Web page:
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Obama to meet Egypt's first Islamist president in US in September

As Washington continues to send positive messages to Egypt's Muslim Brotherhood, Obama is to hold his first meeting with President Morsi at the UN General Assembly in New York in September

AFP, Monday 9 Jul 2012
President Barak Obama. (Photo: AP)
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US President Barack Obama will meet Egypt's first Islamist leader, the recently elected Mohamed Morsi, at the UN General Assembly in New York in September, a US official told AFP on Sunday.
The United States has reached out carefully to Morsi as US officials predict a more complicated and less predictable relationship with a key regional ally.
Morsi of the once-banned Muslim Brotherhood was last month proclaimed to be Egypt's first democratically elected president, a year and a half after street protests toppled veteran strongman and US ally Hosni Mubarak.
Despite Morsi's Islamist background, the confirmation of his election brought relief to Obama's administration which feared that the military would not accept his victory and provoke new chaos in Egypt.
Morsi put Washington further at ease shortly after his victory announcement when he pledged to be a leader for all Egyptians -- where around 10 per cent of the population is Christian -- and to honor the peace treaty with Israel.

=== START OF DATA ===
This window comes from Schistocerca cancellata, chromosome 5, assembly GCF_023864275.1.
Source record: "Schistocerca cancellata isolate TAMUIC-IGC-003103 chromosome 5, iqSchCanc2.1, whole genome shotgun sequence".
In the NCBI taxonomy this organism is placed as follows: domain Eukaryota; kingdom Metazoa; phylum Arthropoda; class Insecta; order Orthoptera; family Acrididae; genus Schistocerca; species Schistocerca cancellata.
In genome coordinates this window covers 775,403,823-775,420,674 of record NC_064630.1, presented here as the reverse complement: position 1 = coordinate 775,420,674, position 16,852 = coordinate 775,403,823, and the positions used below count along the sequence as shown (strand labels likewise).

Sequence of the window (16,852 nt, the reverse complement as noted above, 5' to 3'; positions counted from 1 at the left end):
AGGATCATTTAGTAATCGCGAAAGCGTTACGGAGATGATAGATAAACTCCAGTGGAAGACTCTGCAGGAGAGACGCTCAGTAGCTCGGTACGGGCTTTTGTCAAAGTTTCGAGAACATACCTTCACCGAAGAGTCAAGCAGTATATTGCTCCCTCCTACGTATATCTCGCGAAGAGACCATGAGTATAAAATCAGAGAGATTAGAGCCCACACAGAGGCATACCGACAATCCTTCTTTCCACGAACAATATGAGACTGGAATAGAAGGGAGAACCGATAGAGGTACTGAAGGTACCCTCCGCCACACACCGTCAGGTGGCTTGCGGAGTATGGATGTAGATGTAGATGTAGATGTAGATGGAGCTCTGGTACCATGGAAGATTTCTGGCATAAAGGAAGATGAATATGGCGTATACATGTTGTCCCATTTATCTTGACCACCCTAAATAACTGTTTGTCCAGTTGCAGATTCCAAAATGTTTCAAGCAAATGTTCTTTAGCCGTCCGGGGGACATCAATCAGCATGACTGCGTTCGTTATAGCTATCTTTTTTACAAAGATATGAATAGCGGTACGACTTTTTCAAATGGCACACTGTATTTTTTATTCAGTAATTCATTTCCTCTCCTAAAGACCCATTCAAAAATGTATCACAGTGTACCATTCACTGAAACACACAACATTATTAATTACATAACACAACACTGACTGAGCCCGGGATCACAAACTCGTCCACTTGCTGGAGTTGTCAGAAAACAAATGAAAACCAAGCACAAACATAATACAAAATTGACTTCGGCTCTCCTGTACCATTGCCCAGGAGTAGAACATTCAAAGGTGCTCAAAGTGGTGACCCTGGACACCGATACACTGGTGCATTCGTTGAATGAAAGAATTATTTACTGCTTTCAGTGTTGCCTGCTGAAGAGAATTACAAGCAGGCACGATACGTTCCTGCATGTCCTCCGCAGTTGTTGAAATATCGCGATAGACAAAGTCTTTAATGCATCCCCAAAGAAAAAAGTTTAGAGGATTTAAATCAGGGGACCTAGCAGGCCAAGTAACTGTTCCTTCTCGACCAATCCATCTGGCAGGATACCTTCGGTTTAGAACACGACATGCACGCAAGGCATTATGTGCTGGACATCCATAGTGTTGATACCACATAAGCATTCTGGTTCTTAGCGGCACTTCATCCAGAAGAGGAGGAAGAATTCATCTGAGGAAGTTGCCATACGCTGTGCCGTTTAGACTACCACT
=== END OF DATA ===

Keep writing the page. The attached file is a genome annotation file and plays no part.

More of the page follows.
"He's been saying a lot of the right things, both privately and then you saw him say many of the right things publicly," State Department spokeswoman Victoria Nuland told reporters at the time.
The United States lavishly supported Mubarak during his 30 years in power but analysts say US officials will now have to work with multiple centers of power -- including a military seen as restricting Morsi's room for maneuver.
Obama spoke by telephone with Morsi after his election was confirmed and pledged to work together "on the basis of mutual respect." He also called losing candidate Ahmed Shafiq, who was close to Mubarak, and asked him to support the democratic process.
The Obama administration nonetheless put heavy pressure on Egypt at several points since Mubarak's overthrow, including when it persuaded the interim leaders to release 13 foreign NGO workers including six Americans.
Secretary of State Hillary Clinton also fiercely criticized Egypt's military leaders over the treatment of women after a video went viral of helmeted troops ripping off the clothes and beating a veiled woman protester.
Clinton in March nonetheless waived restrictions imposed by Congress and resumed $1.3 billion a year in military aid to Egypt.

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